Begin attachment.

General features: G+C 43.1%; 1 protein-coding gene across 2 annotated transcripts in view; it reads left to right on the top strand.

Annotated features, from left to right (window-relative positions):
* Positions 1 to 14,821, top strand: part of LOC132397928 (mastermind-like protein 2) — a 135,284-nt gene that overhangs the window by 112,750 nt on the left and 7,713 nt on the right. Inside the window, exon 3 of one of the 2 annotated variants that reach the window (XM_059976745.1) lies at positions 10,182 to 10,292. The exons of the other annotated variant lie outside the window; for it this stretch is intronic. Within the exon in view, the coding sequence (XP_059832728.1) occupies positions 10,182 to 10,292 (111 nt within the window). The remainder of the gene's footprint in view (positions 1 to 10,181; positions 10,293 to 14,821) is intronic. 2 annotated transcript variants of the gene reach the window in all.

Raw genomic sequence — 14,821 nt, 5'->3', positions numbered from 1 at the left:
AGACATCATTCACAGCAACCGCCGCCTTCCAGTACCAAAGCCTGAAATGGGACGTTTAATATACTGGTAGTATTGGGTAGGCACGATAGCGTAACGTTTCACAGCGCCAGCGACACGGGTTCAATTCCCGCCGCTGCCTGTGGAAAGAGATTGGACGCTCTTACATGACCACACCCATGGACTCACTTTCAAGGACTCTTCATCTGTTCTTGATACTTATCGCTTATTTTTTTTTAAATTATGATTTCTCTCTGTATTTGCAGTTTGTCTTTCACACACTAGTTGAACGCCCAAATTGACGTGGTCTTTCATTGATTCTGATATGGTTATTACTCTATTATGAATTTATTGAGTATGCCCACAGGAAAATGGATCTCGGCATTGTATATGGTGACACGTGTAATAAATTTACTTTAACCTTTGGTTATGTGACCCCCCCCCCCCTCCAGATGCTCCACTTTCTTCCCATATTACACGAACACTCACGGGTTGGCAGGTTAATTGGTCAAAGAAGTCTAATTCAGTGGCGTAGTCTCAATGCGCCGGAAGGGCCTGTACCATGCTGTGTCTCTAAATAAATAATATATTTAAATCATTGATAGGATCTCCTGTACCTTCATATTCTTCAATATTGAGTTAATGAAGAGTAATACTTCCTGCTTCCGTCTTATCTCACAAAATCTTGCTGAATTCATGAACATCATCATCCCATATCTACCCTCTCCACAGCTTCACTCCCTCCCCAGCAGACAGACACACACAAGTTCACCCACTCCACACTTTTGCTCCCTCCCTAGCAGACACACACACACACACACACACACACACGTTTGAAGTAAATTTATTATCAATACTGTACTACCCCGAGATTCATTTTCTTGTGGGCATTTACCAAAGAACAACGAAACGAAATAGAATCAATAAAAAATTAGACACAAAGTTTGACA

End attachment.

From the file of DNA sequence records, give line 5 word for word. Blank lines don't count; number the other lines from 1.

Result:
AGACATCATTCACAGCAACCGCCGCCTTCCAGTACCAAAGCCTGAAATGGGACGTTTAATATACTGGTAGTATTGGGTAGGCACGATAGCGTAACGTTTCACAGCGCCAGCGACACGGGTTCAATTCCCGCCGCTGCCTGTGGAAAGAGATTGGACGCTCTTACATGACCACACCCATGGACTCACTTTCAAGGACTCTTCATCTGTTCTTGATACTTATCGCTTATTTTTTTTTAAATTATGATTTCTCTCTGTATTTGCAGTTTGTCTTTCACACACTAGTTGAACGCCCAAATTGACGTGGTCTTTCATTGATTCTGATATGGTTATTACTCTATTATGAATTTATTGAGTATGCCCACAGGAAAATGGATCTCGGCATTGTATATGGTGACACGTGTAATAAATTTACTTTAACCTTTGGTTATGTGACCCCCCCCCCCCTCCAGATGCTCCACTTTCTTCCCATATTACACGAACACTCACGGGTTGGCAGGTTAATTGGTCAAAGAAGTCTAATTCAGTGGCGTAGTCTCAATGCGCCGGAAGGGCCTGTACCATGCTGTGTCTCTAAATAAATAATATATTTAAATCATTGATAGGATCTCCTGTACCTTCATATTCTTCAATATTGAGTTAATGAAGAGTAATACTTCCTGCTTCCGTCTTATCTCACAAAATCTTGCTGAATTCATGAACATCATCATCCCATATCTACCCTCTCCACAGCTTCACTCCCTCCCCAGCAGACAGACACACACAAGTTCACCCACTCCACACTTTTGCTCCCTCCCTAGCAGACACACACACACACACACACACACACACGTTTGAAGTAAATTTATTATCAATACTGTACTACCCCGAGATTCATTTTCTTGTGGGCATTTACCAAAGAACAACGAAACGAAATAGAATCAATAAAAAATTAGACACAAAGTTTGACA